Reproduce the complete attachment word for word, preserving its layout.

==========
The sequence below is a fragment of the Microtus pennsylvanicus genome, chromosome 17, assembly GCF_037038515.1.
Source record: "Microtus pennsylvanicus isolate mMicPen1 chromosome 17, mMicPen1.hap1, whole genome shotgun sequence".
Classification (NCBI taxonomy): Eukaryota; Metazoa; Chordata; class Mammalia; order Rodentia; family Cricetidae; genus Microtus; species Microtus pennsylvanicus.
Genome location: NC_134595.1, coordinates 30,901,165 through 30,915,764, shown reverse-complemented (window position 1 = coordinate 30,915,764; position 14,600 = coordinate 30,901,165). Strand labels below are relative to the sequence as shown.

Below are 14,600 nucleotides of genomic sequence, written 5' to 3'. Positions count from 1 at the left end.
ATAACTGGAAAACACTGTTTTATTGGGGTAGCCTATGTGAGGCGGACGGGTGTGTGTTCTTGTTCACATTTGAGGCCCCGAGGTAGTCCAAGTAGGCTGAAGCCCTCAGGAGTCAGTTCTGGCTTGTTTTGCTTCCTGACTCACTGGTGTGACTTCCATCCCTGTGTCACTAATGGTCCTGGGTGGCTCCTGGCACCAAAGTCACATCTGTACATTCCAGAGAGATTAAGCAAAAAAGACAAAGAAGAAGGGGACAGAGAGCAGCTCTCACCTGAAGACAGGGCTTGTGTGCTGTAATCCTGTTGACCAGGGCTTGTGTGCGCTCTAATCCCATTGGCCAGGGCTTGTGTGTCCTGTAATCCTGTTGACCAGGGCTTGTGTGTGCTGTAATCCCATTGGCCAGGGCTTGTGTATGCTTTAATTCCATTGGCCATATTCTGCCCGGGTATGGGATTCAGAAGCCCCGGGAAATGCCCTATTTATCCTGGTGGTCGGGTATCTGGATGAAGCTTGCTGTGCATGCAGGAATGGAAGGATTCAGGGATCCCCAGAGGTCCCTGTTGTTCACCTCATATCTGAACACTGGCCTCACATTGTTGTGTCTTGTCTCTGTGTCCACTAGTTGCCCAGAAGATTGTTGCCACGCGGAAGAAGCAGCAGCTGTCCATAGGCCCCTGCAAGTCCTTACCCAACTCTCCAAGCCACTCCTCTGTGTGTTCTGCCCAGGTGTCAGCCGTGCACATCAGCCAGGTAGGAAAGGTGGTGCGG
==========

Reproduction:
The sequence below is a fragment of the Microtus pennsylvanicus genome, chromosome 17, assembly GCF_037038515.1.
Source record: "Microtus pennsylvanicus isolate mMicPen1 chromosome 17, mMicPen1.hap1, whole genome shotgun sequence".
Classification (NCBI taxonomy): Eukaryota; Metazoa; Chordata; class Mammalia; order Rodentia; family Cricetidae; genus Microtus; species Microtus pennsylvanicus.
Genome location: NC_134595.1, coordinates 30,901,165 through 30,915,764, shown reverse-complemented (window position 1 = coordinate 30,915,764; position 14,600 = coordinate 30,901,165). Strand labels below are relative to the sequence as shown.

Below are 14,600 nucleotides of genomic sequence, written 5' to 3'. Positions count from 1 at the left end.
ATAACTGGAAAACACTGTTTTATTGGGGTAGCCTATGTGAGGCGGACGGGTGTGTGTTCTTGTTCACATTTGAGGCCCCGAGGTAGTCCAAGTAGGCTGAAGCCCTCAGGAGTCAGTTCTGGCTTGTTTTGCTTCCTGACTCACTGGTGTGACTTCCATCCCTGTGTCACTAATGGTCCTGGGTGGCTCCTGGCACCAAAGTCACATCTGTACATTCCAGAGAGATTAAGCAAAAAAGACAAAGAAGAAGGGGACAGAGAGCAGCTCTCACCTGAAGACAGGGCTTGTGTGCTGTAATCCTGTTGACCAGGGCTTGTGTGCGCTCTAATCCCATTGGCCAGGGCTTGTGTGTCCTGTAATCCTGTTGACCAGGGCTTGTGTGTGCTGTAATCCCATTGGCCAGGGCTTGTGTATGCTTTAATTCCATTGGCCATATTCTGCCCGGGTATGGGATTCAGAAGCCCCGGGAAATGCCCTATTTATCCTGGTGGTCGGGTATCTGGATGAAGCTTGCTGTGCATGCAGGAATGGAAGGATTCAGGGATCCCCAGAGGTCCCTGTTGTTCACCTCATATCTGAACACTGGCCTCACATTGTTGTGTCTTGTCTCTGTGTCCACTAGTTGCCCAGAAGATTGTTGCCACGCGGAAGAAGCAGCAGCTGTCCATAGGCCCCTGCAAGTCCTTACCCAACTCTCCAAGCCACTCCTCTGTGTGTTCTGCCCAGGTGTCAGCCGTGCACATCAGCCAGGTAGGAAAGGTGGTGCGG